Ouch! Puppy Biting & Nipping

A woman in a pet supply store is remarking about her 12 week old Labrador retriever puppy.

He’s aggressive. He won’t stop biting everybody all the time. "We’ve done everything to stop it. I

don’t know what to do and my husband even taught the children to flick the puppy on the nose

to stop getting bit," she adds. Frustrated and ready to re-home the puppy she storms off. Puppy bitting

and nipping is one of the most common complaints among puppy owners.

From the moment puppies are born, their mouths are their most essential body part. Even before their eyes and ears open, their mouth‘s are responsible for finding essential life-giving milk. As they develop, their mouth becomes a means of communicating and playing with litter mates. Once puppies become more mobile they start playing with each other and again their mouths are the central component. Chewing and suckling on limbs, ears and faces is how puppies interact with one another. If the mother dog is with the litter, she will monitor play and is the first defense in teaching bite inhibition. Secondarily, litter mates help teach each other know what is okay and when intensity of biting is just too much. So after spending weeks with other puppies, delighting in the recreation of chewing and tugging on each other, puppies find their way into human homes.

What a new puppy doesn’t know is that its new human mates don’t like to be chewed upon as its' litter mates did. Puppies bite, not to intentionally harm, but because it’s all they know. They have to be taught that biting humans is not appropriate, not through violence, not through smacking, not by holding their mouth closed until they yipe, not by flicking on the nose, pushing their tongue down, pinching their gums or anything else that’s actually human aggression toward the puppy. By understanding and treating your puppy as another puppy he can easily understand your communications and begin to be the puppy that you want him to be.

Envision two puppies enjoying each other‘s company passing time just chewing on each other‘s ears and feet until one bites too hard. If one yipes loudly both puppies break apart wondering what the heck that noise was. The puppy that was bit may just wander off and not be willing to play anymore because it hurts. If the two puppies do resume playing again, the

second the puppy, that bit too hard, does it once more, it’s going to get the same message

except the second time its' playmate will definitely leave.

By mimicking the yipe of a fellow puppy, startling and loud (not necessarily high pitched), you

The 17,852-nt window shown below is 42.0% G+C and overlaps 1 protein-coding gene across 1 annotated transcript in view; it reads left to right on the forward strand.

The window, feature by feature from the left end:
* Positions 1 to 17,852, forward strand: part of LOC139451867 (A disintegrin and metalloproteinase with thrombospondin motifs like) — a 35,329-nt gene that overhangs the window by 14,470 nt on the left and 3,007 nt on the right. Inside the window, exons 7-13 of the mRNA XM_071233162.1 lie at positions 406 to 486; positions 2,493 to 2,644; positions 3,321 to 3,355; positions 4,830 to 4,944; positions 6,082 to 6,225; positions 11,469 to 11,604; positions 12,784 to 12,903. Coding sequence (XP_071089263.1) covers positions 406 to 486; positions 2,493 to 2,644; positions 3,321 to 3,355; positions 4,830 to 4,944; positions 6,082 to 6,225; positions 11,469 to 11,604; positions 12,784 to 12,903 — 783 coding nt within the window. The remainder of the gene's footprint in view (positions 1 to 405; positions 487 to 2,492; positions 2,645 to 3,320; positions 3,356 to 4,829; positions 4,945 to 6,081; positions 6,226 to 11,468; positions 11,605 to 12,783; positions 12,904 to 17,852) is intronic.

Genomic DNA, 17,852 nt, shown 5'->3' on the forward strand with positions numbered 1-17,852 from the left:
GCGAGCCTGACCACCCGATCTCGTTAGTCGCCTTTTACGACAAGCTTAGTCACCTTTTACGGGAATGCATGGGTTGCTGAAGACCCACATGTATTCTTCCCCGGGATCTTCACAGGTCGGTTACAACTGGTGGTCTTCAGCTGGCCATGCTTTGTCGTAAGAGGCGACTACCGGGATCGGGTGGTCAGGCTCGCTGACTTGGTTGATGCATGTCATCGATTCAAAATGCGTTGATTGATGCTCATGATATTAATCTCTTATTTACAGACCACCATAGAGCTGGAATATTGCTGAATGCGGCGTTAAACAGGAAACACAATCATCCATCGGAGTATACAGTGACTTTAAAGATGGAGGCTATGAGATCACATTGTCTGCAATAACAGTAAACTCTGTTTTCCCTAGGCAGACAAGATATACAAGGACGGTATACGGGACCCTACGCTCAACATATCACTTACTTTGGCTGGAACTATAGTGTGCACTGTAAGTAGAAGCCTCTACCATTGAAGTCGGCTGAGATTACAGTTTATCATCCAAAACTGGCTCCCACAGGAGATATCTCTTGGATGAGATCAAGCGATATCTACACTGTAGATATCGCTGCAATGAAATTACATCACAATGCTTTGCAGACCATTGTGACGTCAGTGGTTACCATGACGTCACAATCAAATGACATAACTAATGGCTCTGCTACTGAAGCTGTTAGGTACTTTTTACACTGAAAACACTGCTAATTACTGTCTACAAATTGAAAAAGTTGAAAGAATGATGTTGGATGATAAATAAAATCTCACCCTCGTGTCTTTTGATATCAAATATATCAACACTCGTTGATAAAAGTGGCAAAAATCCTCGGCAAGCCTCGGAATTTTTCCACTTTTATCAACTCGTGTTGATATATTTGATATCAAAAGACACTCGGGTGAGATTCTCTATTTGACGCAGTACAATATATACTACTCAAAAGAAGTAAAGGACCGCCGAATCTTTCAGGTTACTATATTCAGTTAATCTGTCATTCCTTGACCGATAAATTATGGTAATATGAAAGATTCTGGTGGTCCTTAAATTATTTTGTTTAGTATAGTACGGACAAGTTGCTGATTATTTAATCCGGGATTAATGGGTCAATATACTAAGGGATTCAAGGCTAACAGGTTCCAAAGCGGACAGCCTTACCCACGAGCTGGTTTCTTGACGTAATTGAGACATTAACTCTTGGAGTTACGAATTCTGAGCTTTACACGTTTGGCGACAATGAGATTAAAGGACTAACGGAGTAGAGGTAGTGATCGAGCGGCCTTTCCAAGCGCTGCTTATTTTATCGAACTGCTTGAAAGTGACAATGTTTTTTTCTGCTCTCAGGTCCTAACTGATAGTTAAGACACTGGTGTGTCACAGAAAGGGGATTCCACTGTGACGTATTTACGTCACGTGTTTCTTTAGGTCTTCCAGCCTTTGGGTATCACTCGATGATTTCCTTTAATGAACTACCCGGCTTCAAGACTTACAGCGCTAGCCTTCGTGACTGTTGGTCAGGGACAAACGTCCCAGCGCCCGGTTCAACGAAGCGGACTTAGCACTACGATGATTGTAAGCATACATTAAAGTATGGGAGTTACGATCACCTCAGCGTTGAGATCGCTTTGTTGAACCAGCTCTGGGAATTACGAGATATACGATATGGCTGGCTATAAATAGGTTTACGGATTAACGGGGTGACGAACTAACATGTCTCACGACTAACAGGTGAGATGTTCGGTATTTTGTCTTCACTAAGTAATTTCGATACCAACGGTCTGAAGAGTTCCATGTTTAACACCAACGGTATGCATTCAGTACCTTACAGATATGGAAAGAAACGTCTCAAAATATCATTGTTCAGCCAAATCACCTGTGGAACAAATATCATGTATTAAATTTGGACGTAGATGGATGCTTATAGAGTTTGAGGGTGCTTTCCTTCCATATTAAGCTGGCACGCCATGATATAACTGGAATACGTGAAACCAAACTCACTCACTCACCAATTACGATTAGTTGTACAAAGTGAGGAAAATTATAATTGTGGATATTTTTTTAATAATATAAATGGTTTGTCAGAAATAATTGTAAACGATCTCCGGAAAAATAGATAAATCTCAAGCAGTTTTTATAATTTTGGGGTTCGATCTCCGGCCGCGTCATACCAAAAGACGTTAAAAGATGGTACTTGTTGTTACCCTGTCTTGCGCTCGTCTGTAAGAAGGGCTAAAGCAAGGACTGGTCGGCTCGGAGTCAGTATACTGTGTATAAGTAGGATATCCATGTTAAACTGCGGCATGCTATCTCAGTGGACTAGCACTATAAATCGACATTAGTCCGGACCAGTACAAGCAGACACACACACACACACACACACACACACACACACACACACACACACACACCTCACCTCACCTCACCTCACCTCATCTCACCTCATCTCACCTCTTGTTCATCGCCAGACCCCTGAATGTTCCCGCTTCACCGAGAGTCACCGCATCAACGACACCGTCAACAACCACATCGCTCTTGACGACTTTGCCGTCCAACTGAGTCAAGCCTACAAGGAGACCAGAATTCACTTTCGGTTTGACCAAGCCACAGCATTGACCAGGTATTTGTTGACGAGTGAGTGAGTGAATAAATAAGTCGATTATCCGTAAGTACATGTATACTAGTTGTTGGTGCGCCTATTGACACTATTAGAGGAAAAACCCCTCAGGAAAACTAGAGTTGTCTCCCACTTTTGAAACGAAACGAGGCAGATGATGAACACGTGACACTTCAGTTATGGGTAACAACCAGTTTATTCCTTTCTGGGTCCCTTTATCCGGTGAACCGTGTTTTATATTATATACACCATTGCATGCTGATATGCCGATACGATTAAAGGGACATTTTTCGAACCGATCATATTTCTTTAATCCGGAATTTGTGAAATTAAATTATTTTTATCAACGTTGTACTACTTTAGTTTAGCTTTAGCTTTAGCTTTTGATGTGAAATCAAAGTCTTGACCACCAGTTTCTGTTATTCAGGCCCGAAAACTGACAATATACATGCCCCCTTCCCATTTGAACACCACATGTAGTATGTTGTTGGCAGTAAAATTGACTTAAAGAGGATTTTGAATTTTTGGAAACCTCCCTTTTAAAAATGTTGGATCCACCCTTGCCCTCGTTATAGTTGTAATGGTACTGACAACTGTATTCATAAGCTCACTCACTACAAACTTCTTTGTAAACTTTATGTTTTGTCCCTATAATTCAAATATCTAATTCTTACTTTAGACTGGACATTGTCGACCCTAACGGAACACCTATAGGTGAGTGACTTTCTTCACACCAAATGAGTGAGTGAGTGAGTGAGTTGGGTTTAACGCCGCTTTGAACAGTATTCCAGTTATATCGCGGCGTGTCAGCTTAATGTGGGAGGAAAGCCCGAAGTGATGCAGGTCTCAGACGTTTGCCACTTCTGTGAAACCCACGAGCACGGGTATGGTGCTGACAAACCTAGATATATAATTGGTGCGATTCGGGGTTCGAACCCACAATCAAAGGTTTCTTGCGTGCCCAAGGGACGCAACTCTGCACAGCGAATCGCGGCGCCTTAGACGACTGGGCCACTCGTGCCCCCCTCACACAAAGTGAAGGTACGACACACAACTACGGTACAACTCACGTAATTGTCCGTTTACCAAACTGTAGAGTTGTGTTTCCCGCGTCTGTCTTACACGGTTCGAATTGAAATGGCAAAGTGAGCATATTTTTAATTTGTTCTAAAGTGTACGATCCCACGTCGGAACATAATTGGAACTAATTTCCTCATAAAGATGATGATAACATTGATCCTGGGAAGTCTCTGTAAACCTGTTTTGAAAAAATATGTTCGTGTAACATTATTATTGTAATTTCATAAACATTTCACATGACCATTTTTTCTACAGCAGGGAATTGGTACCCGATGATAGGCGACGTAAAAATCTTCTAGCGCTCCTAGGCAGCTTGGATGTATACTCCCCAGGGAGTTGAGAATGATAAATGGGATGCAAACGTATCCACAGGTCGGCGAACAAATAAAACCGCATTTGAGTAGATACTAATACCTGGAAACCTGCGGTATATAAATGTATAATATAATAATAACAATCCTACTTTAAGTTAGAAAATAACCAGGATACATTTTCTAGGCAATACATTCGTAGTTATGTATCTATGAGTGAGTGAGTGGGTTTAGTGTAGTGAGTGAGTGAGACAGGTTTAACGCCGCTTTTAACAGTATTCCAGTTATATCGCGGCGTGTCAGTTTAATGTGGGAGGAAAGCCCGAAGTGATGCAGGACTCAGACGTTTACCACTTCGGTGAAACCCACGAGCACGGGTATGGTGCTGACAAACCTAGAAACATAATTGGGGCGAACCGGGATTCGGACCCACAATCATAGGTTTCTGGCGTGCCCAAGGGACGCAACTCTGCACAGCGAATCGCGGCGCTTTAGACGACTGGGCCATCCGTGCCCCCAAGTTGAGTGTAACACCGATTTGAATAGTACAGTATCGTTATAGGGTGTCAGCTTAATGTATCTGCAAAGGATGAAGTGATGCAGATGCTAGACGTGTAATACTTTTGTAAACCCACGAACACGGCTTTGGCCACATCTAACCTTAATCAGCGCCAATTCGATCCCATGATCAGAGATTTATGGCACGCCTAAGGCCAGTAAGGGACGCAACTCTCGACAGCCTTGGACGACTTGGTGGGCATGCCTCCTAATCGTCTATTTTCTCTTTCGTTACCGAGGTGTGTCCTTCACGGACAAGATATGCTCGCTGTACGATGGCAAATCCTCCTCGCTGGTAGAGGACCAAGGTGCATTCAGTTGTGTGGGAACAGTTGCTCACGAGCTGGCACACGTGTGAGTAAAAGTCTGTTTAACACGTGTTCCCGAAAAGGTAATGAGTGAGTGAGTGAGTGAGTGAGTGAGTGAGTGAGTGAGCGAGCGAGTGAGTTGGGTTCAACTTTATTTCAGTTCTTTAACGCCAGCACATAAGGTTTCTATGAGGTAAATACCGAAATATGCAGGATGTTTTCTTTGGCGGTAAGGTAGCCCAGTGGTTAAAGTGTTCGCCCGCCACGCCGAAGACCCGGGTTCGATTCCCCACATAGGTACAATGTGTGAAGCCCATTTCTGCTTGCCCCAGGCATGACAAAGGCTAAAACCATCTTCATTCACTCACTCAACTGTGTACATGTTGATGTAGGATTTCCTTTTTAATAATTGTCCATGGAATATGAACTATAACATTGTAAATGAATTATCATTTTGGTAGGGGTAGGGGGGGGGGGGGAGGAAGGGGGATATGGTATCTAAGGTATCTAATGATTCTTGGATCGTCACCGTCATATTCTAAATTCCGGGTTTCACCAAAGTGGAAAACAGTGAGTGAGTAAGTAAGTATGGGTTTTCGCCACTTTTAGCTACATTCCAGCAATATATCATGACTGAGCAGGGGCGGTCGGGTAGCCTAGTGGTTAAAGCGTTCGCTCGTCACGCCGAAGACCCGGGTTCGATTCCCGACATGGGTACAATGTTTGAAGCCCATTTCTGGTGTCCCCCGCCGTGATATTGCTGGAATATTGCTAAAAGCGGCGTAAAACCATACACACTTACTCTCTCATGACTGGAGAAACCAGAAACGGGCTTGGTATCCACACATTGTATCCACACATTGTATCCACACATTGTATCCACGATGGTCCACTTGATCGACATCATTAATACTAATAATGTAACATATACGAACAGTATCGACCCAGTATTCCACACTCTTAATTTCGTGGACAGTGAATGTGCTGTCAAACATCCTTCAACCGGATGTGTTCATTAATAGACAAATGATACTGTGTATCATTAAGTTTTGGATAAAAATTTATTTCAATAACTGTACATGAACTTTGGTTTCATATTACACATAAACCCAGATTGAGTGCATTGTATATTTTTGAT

are talking your dog’s language. Yipe, remove access to your limbs, get up off the floor if

applicable and remove yourself from the puppy. If playing with your puppy and your flesh is

grabbed accidentally instead of the toy, yipe and stop playing for a few moments with the toy

on the floor. When your puppy settles, resume play again. If you feel teeth on your legs or pants

as you walk, yipe, stop abruptly and stay still. Biting legs, robes, slippers and feet is only fun

when there is movement. Let your puppy know that you are not a toy by taking away the fun

and encouraging them to look elsewhere.

Squealing, pushing away, smacking at a puppy that is biting is stimulating as well as negative

attention. The biting and the attempts to stop it become a habitual game that continues to

increase in intensity on both sides. The best way to stop problem behavior is to not reward it.

Continuing to sit on the floor with an over stimulated piranha puppy is futile. Get up and

withdraw your attention from the teethy puppy. Children can stop a chasing and nipping puppy

by just stopping and standing quietly facing a wall with arms crossed in front of them. As the

child stops moving, is quiet, doesn’t make eye contact the game is ended. If the child turns

toward a calming puppy and tells it to “sit” (assuming the puppy has been taught to sit) the

child is now empowered and can calmly walk away.

When your puppy bites too hard, yipe, remove the opportunity to interact with you. Better yet,

teach an alternate behavior such as licking in place of biting so that your puppy can still use its

tool of connection, its' mouth, to interact with you safely and pain free. Puppies are not

intending to hurt you they just don’t know any different. Help them out by speaking their

language to teach them how to be a loved, new member of your home without bleeding from

those sharp puppy teeth. Remember, aggression creates aggression. If you are physically

aggressive with your puppy, it is likely that you will see an increase of aggressive behavior in

return.

Need help with a new puppy? Call the professionals at The Pet Campus, Inc. 215-598-7202

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